Rural carriers react to Senate postal reform bill

Alexandria, VA, November 3, 2011—NRLCA President Jeanette P. Dwyer has issued the following statement responding to legislation introduced in the United States Senate, S. 1789, the “21st Century Postal Service Act of 2011.” The bill was introduced by Senator Joseph Lieberman (I-CT), Chairman of the Homeland Security and Governmental Affairs Committee, and Ranking Member Susan Collins (R-ME), along with Subcommittee Chairman of the Federal Financial Management, Government Information, Federal Services, and International Security Tom Carper (D-DE) and Ranking Member Scott Brown (R-MA). The postal legislation would affect rural mail delivery nationwide.

“The bipartisan postal legislation introduce today is a commendable attempt to help the ailing Postal Service. For years the NRLCA has advocated the need to fix the Postal Service’s financial condition by restructuring its payments for the Future Retirees Health Benefits Fund and by returning the overpayment of the Federal Employees Retirement System (FERS). This newly introduced Senate bill would fix these two financial burdens, which the NRLCA believes will set the Postal Service back on firm financial footing.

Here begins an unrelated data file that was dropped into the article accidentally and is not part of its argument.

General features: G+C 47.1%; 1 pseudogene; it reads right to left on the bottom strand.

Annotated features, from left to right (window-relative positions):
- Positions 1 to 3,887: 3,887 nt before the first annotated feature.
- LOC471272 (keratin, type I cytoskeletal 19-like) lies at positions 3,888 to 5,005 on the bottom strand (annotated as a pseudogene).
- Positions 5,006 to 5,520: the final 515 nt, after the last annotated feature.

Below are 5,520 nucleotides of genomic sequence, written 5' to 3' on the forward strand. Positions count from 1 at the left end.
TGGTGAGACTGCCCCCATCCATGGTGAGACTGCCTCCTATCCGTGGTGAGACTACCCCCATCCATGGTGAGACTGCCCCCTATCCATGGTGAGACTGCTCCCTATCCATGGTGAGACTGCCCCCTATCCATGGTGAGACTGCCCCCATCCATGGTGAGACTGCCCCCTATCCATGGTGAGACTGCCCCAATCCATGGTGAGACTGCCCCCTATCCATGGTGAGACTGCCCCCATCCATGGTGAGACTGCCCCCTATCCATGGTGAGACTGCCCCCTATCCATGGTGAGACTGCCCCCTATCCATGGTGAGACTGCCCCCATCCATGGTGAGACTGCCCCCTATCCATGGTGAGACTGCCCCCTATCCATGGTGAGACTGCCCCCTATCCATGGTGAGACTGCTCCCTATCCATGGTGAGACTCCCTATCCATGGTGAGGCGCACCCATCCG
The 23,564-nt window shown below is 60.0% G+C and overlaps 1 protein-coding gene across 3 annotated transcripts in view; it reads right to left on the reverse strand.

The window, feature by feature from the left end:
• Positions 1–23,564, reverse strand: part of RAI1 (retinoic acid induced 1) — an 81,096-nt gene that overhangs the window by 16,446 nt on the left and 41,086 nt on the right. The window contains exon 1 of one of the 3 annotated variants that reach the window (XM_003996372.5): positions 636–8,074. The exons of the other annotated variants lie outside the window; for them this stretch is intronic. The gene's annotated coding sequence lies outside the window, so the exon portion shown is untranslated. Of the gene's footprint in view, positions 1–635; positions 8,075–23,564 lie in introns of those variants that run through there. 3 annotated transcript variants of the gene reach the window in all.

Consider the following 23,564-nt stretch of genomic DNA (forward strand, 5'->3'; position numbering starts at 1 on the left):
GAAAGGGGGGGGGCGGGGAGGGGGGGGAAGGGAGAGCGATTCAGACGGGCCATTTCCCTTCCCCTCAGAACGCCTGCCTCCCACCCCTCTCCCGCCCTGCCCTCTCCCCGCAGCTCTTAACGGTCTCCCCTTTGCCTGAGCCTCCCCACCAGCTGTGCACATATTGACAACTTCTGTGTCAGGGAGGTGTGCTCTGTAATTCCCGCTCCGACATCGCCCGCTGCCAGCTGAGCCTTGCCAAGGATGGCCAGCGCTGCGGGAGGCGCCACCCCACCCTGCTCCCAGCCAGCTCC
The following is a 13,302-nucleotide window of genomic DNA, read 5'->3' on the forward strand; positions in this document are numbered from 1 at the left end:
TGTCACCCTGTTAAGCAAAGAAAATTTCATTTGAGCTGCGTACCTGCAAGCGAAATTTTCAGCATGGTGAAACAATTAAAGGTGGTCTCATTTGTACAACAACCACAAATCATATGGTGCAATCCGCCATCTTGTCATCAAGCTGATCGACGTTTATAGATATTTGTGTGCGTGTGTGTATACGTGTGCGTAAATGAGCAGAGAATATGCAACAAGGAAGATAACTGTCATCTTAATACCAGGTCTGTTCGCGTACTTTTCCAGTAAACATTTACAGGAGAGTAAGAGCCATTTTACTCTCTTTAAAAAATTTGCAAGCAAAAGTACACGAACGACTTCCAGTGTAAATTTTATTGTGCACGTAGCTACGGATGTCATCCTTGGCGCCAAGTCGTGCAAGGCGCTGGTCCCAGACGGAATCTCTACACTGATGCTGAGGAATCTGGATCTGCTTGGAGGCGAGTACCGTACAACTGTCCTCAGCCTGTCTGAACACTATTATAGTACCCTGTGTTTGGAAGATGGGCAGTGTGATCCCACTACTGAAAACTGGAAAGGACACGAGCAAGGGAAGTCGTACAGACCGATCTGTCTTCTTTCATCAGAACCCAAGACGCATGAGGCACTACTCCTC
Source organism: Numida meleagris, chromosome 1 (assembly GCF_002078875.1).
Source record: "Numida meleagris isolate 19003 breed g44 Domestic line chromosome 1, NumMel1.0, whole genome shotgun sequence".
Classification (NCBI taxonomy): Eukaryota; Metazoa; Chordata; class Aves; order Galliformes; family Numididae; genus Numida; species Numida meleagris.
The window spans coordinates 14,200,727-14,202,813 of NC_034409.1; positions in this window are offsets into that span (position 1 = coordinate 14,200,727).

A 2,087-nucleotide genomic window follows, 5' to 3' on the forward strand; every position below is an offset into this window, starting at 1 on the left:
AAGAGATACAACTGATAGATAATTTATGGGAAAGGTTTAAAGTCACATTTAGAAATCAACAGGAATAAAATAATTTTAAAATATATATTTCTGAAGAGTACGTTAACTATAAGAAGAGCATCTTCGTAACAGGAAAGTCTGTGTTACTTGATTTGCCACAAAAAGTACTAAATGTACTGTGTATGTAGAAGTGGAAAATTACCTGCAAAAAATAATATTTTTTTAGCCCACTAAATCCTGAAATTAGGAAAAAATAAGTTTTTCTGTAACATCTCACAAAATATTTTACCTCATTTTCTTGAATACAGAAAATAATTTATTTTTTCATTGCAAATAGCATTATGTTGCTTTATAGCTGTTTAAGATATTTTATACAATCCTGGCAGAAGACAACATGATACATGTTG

“However, there are provisions in this bill the NRLCA cannot support. First, the legislation would allow the Postal Service to eliminate Saturday delivery after two years of enactment if specific criteria are meant. The NRLCA firmly believes any reduction in mail delivery will severely harm the Postal Service and deprive its customers of essential services. In addition, the Senate legislation would interfere with collective bargaining, unfairly tilting the process in favor of the Postal Service. We believe collecting bargaining has benefitted the NRLCA and the Postal Service for well over 40 years and Congress should not interfere with this time-honored process.

“I look forward to continue working with Senate and House members on this and other postal legislation to find common ground that will benefit both the nation’s postal customers, the NRLCA, and the Postal Service.”